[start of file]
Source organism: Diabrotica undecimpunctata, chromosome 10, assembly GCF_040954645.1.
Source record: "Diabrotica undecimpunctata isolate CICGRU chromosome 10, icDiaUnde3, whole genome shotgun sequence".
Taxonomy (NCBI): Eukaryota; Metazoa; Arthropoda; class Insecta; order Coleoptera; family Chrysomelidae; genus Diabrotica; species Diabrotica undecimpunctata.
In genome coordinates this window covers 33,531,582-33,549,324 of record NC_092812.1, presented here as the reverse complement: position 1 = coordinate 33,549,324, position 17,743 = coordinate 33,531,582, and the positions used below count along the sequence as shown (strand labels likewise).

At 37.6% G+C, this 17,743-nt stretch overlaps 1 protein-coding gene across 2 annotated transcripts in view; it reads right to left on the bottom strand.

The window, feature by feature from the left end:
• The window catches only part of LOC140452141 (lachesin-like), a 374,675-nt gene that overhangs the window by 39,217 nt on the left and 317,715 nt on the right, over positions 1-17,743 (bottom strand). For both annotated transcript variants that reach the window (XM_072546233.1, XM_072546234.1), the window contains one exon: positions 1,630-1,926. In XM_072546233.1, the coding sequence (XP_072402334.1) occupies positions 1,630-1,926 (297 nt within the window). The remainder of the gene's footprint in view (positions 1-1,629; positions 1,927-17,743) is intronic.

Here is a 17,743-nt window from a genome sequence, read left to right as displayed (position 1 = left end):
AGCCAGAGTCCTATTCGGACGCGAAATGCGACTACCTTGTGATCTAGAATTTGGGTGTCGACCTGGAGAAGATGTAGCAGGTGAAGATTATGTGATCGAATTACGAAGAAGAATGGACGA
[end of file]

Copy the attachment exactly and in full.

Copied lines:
Source organism: Diabrotica undecimpunctata, chromosome 10, assembly GCF_040954645.1.
Source record: "Diabrotica undecimpunctata isolate CICGRU chromosome 10, icDiaUnde3, whole genome shotgun sequence".
Taxonomy (NCBI): Eukaryota; Metazoa; Arthropoda; class Insecta; order Coleoptera; family Chrysomelidae; genus Diabrotica; species Diabrotica undecimpunctata.
In genome coordinates this window covers 33,531,582-33,549,324 of record NC_092812.1, presented here as the reverse complement: position 1 = coordinate 33,549,324, position 17,743 = coordinate 33,531,582, and the positions used below count along the sequence as shown (strand labels likewise).

At 37.6% G+C, this 17,743-nt stretch overlaps 1 protein-coding gene across 2 annotated transcripts in view; it reads right to left on the bottom strand.

The window, feature by feature from the left end:
• The window catches only part of LOC140452141 (lachesin-like), a 374,675-nt gene that overhangs the window by 39,217 nt on the left and 317,715 nt on the right, over positions 1-17,743 (bottom strand). For both annotated transcript variants that reach the window (XM_072546233.1, XM_072546234.1), the window contains one exon: positions 1,630-1,926. In XM_072546233.1, the coding sequence (XP_072402334.1) occupies positions 1,630-1,926 (297 nt within the window). The remainder of the gene's footprint in view (positions 1-1,629; positions 1,927-17,743) is intronic.

Here is a 17,743-nt window from a genome sequence, read left to right as displayed (position 1 = left end):
AGCCAGAGTCCTATTCGGACGCGAAATGCGACTACCTTGTGATCTAGAATTTGGGTGTCGACCTGGAGAAGATGTAGCAGGTGAAGATTATGTGATCGAATTACGAAGAAGAATGGACGA